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ISSN: 2155-9864
Journal of Blood Disorders & Transfusion
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The Varying Clinical Picture of Pure-White Cell Aplasia

David M Nguyen*, Rondeep Brar and Stanley L Schrier

Division of Hematology, Stanford University School of Medicine, USA

*Corresponding Author:
David M Nguyen
Division of Hematology
Stanford University School of Medicine
CA 94305-5281, USA
Tel: 650 498-6000
E-mail: [email protected]

Received date: March 20, 2014; Accepte date:d April 27, 2014; Published date: May 07, 2014

Citation: Nguyen DM, Brar R, Schrier SL (2014) The Varying Clinical Picture of Pure-White Cell Aplasia. J Blood Disord Transfus 5:218.doi: 10.4172/2155-9864.1000218

Copyright: © 2014 Nguyen DM, et al. This is an open-access article distributed under the terms of the Creative Commons Attribution License, which permits unrestricted use, distribution, and reproduction in any medium, provided the original author and source are credited.

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Introduction

Pure white cell aplasia (PWCA) is an uncommon cause of neutropenia. The diagnosis is based largely on morphologic criteria. In the bone marrow, granulopoiesis is either completely absent or very much reduced, while erythropoiesis and megakaryocytopoiesis are intact [1]. Clinically, patients with PWCA present with severe neutropenia and recurrent infections. The peripheral smear and cell count show only severe neutropenia. PWCA may be drug-induced [2,3] and cases have also been reported in association with autoimmune diseases [4] and thymomas [5]. Immunologic mechanisms have been demonstrated in some PWCA cases where an inhibiting antibody was found (6). Treatment with thymectomy or drug discontinuation may be clinically useful. Other cases have required immunosuppressive therapies including steroids [6], intravenous immunoglobulin (IVIG) [7], cyclosporine (CsA) [8], or rituximab with CsA [9]. Bone marrow transplantation has also been utilized with some success [10]. We review the literature of PWCA and present two of our cases as well as their responses to treatment.

Case 1

A 67 year old man with a history of Waldenstrom Macroglobulinemia (WM) was referred to the Stanford Hematology clinic for severe neutropenia. His WM was quiescent but had been symptomatic in the past requiring treatment initially with rituximab (total of 12 weekly doses, 2 years prior to presentation) followed by bortezomib (3 cycles) and then rituximab/bendamustine (5 cycles, all completed 1 year prior to presentation). After a period of partial remission he became symptomatic again and received rituximab/cyclophosphamide/ prednisone (5 cycles). This therapy was discontinued due to progressive neutropenia. The last dose of chemotherapy had been administered 2 months prior to presentation. His local oncologist had been treating him with filgrastim 480mcg thrice weekly for the preceding 3 weeks for progressing neutropenia without improvement. Review of history provided no further clues and his examination was normal without adenopathy or hepatosplenomegaly. His WBC was 1,500/uL, with a differential showing an ANC of 60/uL. The hemoglobin was 9.8 g/ dL, and platelets were 458,000/uL. His chemistry panel was within normal limits except for an elevated IgM level. His smear showed leukopenia without detectable neutrophils. An extensive work-up was negative, including studies for human immunodeficiency virus (HIV), parvovirus B19, acute hepatitis screen, and Epstein - Barr virus (EBV). Levels of vitamin B12, folic acid, zinc, and copper were normal. Tests for rheumatoid factor and anti-neutrophil antibodies (ANA) were negative. Serum protein immunofixation electrophoresis showed an abnormal band that was identified as monoclonal IgM at 3.2 g/dL consistent with his underlying WM. T-Cell Clonality PCR was negative. There were no large granular lymphocytes on smear. Imaging was negative for thymoma. The bone marrow aspirate and biopsy showed near absence of myeloid precursors as well as 80% involvement with his known underlying WM. Erythropoiesis and megakaryopoeisis showed full spectrum maturation.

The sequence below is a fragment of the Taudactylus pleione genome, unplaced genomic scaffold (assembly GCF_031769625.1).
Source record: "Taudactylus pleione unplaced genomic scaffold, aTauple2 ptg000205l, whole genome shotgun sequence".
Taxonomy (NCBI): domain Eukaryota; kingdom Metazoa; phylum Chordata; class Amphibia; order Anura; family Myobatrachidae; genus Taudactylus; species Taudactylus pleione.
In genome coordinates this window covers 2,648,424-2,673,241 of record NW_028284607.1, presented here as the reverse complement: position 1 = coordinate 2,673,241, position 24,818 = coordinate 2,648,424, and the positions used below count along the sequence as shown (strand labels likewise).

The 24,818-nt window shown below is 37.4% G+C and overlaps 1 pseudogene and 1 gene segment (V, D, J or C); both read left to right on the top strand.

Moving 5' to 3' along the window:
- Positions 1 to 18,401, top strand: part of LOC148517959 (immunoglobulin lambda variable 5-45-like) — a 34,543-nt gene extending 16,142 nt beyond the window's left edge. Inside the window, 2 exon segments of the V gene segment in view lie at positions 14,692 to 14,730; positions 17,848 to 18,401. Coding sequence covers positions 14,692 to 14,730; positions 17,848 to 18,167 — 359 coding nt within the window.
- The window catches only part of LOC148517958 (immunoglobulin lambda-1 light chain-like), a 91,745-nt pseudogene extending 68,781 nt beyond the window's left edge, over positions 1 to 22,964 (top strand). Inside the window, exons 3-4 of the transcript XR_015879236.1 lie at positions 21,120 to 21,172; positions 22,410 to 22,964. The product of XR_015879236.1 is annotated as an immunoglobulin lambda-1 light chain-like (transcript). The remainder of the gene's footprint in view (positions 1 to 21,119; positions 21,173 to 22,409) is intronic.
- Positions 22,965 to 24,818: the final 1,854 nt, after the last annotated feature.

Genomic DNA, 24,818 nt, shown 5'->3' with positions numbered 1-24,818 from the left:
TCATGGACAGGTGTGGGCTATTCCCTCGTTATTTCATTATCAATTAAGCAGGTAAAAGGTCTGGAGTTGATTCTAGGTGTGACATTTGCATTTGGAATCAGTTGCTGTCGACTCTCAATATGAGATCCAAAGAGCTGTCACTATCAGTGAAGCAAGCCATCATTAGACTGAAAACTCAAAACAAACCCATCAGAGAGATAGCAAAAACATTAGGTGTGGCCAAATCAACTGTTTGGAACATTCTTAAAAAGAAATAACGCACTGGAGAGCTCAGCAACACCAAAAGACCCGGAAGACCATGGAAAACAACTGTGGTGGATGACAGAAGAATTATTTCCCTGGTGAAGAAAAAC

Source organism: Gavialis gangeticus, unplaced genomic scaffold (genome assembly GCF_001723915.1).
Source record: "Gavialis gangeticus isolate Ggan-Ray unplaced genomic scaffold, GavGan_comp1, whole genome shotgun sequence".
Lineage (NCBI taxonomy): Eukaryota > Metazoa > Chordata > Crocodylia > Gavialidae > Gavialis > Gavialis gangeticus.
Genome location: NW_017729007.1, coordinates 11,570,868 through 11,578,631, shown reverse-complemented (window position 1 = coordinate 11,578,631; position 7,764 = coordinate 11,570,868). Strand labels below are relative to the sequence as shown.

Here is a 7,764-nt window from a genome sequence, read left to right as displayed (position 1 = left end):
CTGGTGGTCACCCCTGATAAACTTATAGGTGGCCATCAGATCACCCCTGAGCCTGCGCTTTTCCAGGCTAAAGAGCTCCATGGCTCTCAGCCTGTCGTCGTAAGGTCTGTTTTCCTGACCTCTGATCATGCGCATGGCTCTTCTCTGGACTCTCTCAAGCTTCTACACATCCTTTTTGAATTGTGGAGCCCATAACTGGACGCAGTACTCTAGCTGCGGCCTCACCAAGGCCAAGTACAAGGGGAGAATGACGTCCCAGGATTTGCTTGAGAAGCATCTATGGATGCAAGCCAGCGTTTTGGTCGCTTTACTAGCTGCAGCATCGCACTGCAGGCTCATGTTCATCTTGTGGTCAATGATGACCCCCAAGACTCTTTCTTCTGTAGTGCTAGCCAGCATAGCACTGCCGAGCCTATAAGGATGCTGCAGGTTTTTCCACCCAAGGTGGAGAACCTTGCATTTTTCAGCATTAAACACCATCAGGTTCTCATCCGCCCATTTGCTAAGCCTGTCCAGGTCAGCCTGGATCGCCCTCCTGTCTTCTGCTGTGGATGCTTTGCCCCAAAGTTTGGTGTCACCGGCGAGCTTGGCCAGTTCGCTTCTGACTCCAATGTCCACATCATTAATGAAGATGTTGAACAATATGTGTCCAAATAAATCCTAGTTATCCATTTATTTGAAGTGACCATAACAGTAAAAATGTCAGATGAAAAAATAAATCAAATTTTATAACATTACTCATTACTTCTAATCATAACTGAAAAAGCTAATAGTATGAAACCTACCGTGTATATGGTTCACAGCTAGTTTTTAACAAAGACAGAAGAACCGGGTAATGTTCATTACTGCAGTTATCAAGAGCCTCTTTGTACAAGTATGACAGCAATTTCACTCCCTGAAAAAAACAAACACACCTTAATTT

Treatment with filgrastim was stopped and he was initially treated with prednisone 60 mg daily for 1 week. There was no improvement in his neutropenia. Prednisone was stopped and he was started on a trial of CsA 3 mg/kg BID (goal trough between 200-400 ng/mL). His ANC rose to 340/uL after 5 days of CsA (100 mg BID), peaking at 11,880/ uL after 33 days on CsA. To test the necessity of continuing treatment, his CsA was tapered to 100 mg in the AM and 75 mg in the PM but neutropenia of 1,200/uL abruptly reappeared.

We interpreted this finding as evidence that an immune attack on granulopoiesis persisted and was being suppressed by CsA (Figure 1). Restoration of CsA at the prior dose quickly restored his ANC to 1,800/uL.

blood-disorders-transfusion-neutrophil-count

Figure 1: Treatment of case 1 with absolute neutrophil count plotted over time.

Case 2

A 22 year old female with a past medical history of developmental delay was referred because of the appearance of neutropenia following a camping trip. A CBC performed about 3 years earlier indicated a WBC of 4. Review of her history indicated that she had had multiple hospitalizations for febrile neutropenia over the prior 7 months. Physical examination was normal. Her WBC was 600/uL with an ANC of 10/ uL, hemoglobin was 10.6 g/dL, and platelets were 155,000/uL. Given the current association with her camping trip, there was an extensive infectious evaluation. Tests for cytomegalovirus (CMV), Human Herpesvirus 6 (HHV-6), HIV, EBV, parvovirus B19, mononucleosis, hepatitis, Rocky Mountain spotted fever, rickettsia disease, and ehrlichiosis were negative. Heavy metal screen was negative. Nutritional deficiency screen including B12, folate, copper, ceruloplasmin, and zinc was negative. An ANA was normal. T Cell Clonality was positive for TCR gamma and TCR beta chain gene rearrangements consistent with the presence of a clonal T cell population. Fanconi analysis and ELANE (elastase, neutrophil expressed) gene analysis were negative. CT was negative for thymoma. Further hematological work-up, including a negative Lactate dehydrogenase (LDH), haptoglobin, hemoglobin electrophoresis, and flow cytometry for paroxysmal nocturnal hemoglobinuria (PNH) was negative. An immunoglobulin panel was normal. Tests for anti-neutrophil antibodies were negative. Bone marrow aspirate and biopsy showed virtual absence of granulopoiesis with normal erythropoiesis and megakaryopoeisis.